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Alan Keyes on Homeland Security

Republican challenger for IL Senate; previously Candidate for President


Develop a plan that will get us away from our oil dependence

We'll be able to have a win on national security, because we will stop feeding dollars to Arab states who use those dollars to fund schools where people are taught to engage in terrorism, and use those dollars to support the cadre and infrastructure of terrorism. It's very important that we move ahead, and we do so vigorously and urgently, to develop a plan that will get us away from our dependence on oil, as the primary resource, and move us down the road that is going to be the 21st century pattern.
Source: IL Senate Debate Oct 26, 2004

Send a clear message to the entire terror network

It was absolutely essential to send a clear message to the entire terror network that we were not going to allow safe havens, that we were not going to allow states that aided and abetted the terrorists off the hook. This has had its desired effect with the Libyans backing away from their commitment, with Syria now talking as if it wants to reach an accommodation. It's a failure of strategic understanding if one isolates the Iraqi situation and does not see it in the context of what must be the larger mission of the US to deal with the entire global infrastructure of terror. We have also created for ourselves a clear base of operations in the Middle East that will then have further implications for others, including Iran that might want to stir up trouble in the future. We have to be persistent, deal first & foremost with the national security challenge & with others when it comes to the political arrangements for Iraq-but we must put first the safety of the people of the US as we deal with terror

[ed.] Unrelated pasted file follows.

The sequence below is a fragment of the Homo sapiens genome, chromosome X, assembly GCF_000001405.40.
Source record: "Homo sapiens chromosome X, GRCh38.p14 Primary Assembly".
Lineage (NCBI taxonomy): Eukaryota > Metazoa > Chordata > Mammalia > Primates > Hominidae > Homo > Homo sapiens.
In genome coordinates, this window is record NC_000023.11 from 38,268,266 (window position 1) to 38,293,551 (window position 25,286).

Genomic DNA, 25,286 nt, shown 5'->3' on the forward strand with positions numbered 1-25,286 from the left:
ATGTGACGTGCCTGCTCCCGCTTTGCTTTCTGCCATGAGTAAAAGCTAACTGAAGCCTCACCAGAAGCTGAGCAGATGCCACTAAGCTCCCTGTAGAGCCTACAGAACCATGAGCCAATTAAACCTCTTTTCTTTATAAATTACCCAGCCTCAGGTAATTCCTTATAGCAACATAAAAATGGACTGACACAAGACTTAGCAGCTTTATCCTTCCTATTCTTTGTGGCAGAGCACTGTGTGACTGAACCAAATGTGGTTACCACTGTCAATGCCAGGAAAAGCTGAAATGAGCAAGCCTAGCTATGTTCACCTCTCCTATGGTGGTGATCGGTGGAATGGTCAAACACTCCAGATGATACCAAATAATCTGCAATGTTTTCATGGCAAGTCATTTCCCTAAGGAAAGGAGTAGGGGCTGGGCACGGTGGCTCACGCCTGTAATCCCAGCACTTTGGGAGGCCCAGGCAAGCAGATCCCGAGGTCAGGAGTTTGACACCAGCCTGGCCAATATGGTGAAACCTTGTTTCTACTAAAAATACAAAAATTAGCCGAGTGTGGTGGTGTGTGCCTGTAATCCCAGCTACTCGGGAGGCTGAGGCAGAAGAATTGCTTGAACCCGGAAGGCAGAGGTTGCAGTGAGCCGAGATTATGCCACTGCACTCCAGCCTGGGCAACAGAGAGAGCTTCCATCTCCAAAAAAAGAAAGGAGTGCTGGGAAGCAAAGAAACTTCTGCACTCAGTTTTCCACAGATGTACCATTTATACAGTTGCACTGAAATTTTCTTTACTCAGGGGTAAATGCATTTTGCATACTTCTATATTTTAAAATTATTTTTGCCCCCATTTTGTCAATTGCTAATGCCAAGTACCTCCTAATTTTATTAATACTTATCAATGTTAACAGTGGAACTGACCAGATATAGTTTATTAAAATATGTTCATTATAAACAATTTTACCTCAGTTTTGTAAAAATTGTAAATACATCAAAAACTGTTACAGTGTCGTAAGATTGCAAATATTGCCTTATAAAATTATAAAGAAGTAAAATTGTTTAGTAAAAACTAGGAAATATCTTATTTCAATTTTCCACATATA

Source: IL Senate Debate, Illinois Radio Network Oct 12, 2004

Take preemptive action only if a probable threat exists

Q: How strongly would you consider preemptive action against those nations?